The approach to achieve complete syntactic extensibility in MOSTflexiPL
can be summarized by the formula:
*Everything is an expression*,
i. e., the application of an operator to subexpressions.
However,
the notion of operators used here
is much more general than usual:
Operators can have any number of names (or operator symbols),
and they can be applied to any number of operands.
This apparently rather small generalization of operators
allows to subsume all relevant programming language constructs
under this general notion.
In fact,
constants, variables, functions,
control structures, type constructors, and even declaration forms
simply become different kinds of operators.
If it is now possible to freely define new operators,
all aspects of the language become in fact extensible.
This shall be illustrated with a number of examples.

MOSTflexiPL provides predefined operators for basic arithmetic,
e. g., `−2 * 3 + 4`

,
but it is quite easy to define new prefix, infix, and postfix operators
such as `^`

and `!`

to denote, for example,
exponentiation and factorial.
Furthermore,
it is possible to define their associativity
and precedence with respect to other operators
and then use them in expressions such as `−2 ^ 3 ^ 4!`

just like predefined ones.

Because operators might have any number of names and operands,
the substring syntax `s[3..7]`

mentioned in “Background and Motivation”
can also be defined as an operator with three names
(bracket, dot-dot, and closing bracket)
that is applied to a string and two integer operands.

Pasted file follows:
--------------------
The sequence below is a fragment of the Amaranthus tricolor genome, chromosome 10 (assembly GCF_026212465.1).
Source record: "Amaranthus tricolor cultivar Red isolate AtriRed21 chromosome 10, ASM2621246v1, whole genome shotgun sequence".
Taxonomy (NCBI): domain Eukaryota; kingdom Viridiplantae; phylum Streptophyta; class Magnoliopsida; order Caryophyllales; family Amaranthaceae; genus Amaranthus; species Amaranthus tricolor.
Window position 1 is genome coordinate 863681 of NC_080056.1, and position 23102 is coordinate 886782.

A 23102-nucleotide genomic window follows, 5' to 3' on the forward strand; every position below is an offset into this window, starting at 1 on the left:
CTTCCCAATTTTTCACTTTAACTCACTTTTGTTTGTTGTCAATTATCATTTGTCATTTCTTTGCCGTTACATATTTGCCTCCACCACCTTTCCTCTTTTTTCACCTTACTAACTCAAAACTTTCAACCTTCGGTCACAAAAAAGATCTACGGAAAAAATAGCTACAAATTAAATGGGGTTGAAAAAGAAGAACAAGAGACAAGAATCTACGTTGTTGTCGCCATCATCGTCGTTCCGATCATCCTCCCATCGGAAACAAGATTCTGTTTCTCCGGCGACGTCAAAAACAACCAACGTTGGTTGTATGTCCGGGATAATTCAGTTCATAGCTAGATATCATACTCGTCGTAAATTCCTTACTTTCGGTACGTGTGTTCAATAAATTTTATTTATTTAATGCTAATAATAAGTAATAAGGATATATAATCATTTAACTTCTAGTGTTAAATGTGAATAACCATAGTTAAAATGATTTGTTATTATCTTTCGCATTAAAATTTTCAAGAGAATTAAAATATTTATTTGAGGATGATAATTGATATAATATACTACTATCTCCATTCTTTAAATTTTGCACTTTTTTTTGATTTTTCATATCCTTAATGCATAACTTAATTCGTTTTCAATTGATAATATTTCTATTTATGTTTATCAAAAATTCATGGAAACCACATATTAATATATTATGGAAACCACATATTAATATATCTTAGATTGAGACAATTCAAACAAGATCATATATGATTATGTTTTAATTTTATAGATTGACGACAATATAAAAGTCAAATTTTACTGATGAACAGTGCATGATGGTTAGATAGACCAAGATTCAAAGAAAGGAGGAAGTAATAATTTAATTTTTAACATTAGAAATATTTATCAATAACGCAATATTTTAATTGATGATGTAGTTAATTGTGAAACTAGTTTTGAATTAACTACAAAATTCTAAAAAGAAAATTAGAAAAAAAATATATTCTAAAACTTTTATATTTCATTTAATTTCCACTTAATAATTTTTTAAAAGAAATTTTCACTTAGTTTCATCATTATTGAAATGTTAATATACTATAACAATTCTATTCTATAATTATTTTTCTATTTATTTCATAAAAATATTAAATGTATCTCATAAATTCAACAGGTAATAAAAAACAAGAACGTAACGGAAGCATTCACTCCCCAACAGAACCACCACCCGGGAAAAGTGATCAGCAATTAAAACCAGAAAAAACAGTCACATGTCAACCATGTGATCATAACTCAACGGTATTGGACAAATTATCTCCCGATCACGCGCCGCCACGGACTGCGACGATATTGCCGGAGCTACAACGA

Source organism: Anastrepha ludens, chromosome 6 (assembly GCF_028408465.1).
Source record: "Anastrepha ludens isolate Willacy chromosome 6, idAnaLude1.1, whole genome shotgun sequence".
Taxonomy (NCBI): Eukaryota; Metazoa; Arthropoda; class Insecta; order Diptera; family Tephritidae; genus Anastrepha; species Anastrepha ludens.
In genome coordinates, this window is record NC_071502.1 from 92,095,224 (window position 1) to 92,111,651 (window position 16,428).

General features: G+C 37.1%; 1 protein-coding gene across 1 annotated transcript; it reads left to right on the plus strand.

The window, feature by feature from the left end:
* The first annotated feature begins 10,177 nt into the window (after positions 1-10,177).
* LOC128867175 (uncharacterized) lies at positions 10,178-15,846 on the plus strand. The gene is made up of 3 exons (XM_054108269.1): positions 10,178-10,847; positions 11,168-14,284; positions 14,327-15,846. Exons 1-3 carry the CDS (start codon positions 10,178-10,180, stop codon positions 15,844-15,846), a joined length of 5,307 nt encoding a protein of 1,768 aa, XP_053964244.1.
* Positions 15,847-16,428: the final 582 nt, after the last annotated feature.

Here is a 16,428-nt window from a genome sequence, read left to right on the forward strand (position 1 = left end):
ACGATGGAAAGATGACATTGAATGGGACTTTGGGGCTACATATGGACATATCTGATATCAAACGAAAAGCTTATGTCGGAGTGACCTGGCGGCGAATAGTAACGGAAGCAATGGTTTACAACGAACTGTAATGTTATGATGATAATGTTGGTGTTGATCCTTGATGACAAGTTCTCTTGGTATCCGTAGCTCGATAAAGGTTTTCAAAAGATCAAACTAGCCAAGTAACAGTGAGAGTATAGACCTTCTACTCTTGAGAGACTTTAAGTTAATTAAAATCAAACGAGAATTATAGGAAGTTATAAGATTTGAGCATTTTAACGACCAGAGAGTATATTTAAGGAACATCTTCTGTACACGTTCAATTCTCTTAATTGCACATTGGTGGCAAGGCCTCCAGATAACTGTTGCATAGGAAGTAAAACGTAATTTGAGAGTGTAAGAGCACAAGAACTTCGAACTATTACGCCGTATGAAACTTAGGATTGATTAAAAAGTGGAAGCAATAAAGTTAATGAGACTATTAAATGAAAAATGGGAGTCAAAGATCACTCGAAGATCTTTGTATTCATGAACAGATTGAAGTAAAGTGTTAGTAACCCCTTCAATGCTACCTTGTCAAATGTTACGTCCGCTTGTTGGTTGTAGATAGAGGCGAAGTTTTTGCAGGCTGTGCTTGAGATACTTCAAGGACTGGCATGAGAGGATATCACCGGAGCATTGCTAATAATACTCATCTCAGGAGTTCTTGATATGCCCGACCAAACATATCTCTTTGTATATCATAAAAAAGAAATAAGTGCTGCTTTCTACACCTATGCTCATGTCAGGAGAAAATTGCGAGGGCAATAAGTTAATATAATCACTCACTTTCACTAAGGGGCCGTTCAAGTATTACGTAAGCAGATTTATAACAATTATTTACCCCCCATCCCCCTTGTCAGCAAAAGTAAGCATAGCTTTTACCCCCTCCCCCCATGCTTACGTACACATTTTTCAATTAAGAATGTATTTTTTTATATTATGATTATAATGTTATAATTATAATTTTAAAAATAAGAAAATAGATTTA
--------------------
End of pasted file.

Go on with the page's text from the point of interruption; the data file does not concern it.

Its definition in MOSTflexiPL
is just as easy as the definition of a function in other languages.

Even the parentheses `(•)`

,
which are almost always a very special, predefined language construct,
are a simple (generic) operator with two names
(opening and closing parenthesis) and an operand in between
(indicated by the bullet sign).
Its definition in MOSTflexiPL is a simple one-liner.

Control structures such as `if • then • else • end`

also become operators,
whose names correspond to keywords in other languages.
Again,
a few basic control structures are predefined in MOSTflexiPL,
but the user can freely define new ones,
for example the remove statement
also mentioned in “Background and Motivation”.

What about the syntax of types?
If operators are allowed to operate on types
and in particular to return types,
then type constructors can also be defined as operators.
For example,
the array type `int [10]`

results from applying the operator `•[•]`

to the type `int`

and the integer value `10`

.

Because a user can freely define new operators,
he could define an operator `•{•x•}`

that is applied to a type and two integer values
and returns a corresponding matrix type,
e. g., `float{3x4}`

.
So,
even the syntax of types can be extended and customized in an arbitrary way.

Finally,
even declaration forms turn out to be operators.
For example,
a Pascal-style variable declaration such as `"x" : int`

is the application of an infix colon operator to a name and a type.

Generally speaking,
even the syntax that is used to define new operators
is provided by means of operators.
For example,
the predefined operator `[•]•:•{•}`

defines new operators when being applied to appropriate operands,
e. g.,
`["n" : int] n "!" : int { if n <= 1 then 1 else (n-1)! * n end }`

to define a postfix factorial operator.

If the syntax of the predefined declaration operators is undesired,
one can basically define new operators that map to the predefined ones,
e. g., `with • define • : • begin • end`

.
By that means,
it is even possible to extend or change the syntax
that is used to define new syntax.